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Re: No decision from the Appeals court

for

From: Sandy Clark
Date: Sep 28, 2004 1:37PM


I have just two words to say to your concerns about Congress legislating web
accessibility

Section 508


Sandy Clark
http://www.shayna.com
CF Pretty Accessible at http://www.shayna.com/blog
Now offering 4 days Hands on CSS training October 11-14th. Rockville, MD.
For more information go to:
http://www.teratech.com/training/oc_classes.cfm#css
-----Original Message-----
From: khall51 [mailto: <EMAIL REMOVED> ]
Sent: Tuesday, September 28, 2004 3:05 PM
To: WebAIM Discussion List
Subject: Re: [WebAIM] No decision from the Appeals court


Perhaps I should have chosen my words more carefully, but my broader point
is that I place little trust in the abilities of the U.S. Congress to
understand or correctly legislate technology issues such as web
accessibility. If they do decide to try to spell out in any concrete way
what web accessibility should and should not entail it will likely stifle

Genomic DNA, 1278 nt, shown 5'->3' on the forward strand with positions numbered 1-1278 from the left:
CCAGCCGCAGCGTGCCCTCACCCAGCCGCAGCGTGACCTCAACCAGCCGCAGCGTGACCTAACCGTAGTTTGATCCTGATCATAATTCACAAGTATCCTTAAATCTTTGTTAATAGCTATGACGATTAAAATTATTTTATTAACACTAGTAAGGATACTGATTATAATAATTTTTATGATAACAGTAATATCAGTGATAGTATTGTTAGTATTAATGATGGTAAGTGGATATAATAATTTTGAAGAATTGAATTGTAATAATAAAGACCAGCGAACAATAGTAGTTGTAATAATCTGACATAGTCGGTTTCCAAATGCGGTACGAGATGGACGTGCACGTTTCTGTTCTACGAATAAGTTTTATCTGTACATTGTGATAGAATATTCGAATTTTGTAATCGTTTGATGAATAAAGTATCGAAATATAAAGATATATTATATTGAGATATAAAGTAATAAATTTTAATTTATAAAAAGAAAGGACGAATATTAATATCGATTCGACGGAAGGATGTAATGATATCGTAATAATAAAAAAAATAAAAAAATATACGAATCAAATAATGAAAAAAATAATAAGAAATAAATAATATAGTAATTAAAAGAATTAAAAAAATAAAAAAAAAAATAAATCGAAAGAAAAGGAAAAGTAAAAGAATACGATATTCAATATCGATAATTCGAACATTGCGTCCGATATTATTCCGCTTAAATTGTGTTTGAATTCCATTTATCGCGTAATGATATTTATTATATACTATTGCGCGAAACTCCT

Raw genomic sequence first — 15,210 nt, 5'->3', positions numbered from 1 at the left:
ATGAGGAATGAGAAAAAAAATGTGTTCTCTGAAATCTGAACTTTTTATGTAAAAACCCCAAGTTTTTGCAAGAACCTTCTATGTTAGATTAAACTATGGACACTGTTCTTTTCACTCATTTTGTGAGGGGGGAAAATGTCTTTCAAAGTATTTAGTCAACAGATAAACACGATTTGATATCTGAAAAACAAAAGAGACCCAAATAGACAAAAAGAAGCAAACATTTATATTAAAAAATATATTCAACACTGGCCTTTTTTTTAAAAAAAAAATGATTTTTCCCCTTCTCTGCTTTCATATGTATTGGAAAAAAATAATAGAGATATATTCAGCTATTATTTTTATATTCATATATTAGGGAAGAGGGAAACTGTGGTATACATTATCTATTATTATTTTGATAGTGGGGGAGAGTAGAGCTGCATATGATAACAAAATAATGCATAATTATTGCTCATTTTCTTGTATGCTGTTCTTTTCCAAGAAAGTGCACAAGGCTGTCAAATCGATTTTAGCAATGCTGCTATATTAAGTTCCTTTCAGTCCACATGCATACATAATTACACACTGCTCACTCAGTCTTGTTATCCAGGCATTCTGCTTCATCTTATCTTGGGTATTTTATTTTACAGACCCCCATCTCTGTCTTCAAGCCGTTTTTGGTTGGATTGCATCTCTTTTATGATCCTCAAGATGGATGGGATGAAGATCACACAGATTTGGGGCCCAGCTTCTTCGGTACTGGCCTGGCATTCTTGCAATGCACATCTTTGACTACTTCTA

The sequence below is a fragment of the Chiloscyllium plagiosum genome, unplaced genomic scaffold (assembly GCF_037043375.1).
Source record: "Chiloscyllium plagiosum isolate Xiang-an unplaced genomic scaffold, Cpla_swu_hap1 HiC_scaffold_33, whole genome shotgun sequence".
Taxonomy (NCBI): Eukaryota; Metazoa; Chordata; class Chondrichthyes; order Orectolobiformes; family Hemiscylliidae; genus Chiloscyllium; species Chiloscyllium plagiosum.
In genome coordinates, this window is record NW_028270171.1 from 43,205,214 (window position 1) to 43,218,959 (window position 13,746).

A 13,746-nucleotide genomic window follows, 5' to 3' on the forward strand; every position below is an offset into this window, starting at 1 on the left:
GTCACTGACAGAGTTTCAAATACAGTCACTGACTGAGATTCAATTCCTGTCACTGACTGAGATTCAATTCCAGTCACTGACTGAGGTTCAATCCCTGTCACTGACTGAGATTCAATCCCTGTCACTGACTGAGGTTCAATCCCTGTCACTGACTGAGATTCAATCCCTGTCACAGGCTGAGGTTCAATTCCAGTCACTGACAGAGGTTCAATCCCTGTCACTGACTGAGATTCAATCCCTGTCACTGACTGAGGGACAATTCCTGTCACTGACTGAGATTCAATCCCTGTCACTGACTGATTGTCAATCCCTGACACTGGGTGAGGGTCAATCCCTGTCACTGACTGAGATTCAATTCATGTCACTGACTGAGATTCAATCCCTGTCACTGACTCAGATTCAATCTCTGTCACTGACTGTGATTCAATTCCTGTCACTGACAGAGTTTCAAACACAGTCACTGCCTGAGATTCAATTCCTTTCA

further innovation in hardware and software that could be of use to those
with disabilities but may conflict with poorly written legal language.
Additionally, I think that most of the issues relate more to educating
designers on how to code to web standards and keep accessibility and
usability in mind. There is a growing body of anecdotal and quantitative
evidence that designing with web standards reduces costs in initial
development and maintenance of web sites. We can keep working to create
better moral and business cases for our side to make people want to embrace
accessibility, to want to do more than the minimum required by law.

Based on Congress' recent laws like the DMCA and the Induce Act do you
really think that our Senators and Representatives would do a good job of
guiding web development? Or would they create a poorly written, ill advised
piece of legislation that is useful only for scaring people and creating
junk lawsuits. I tend to think that the government has little to no place in
software and web development.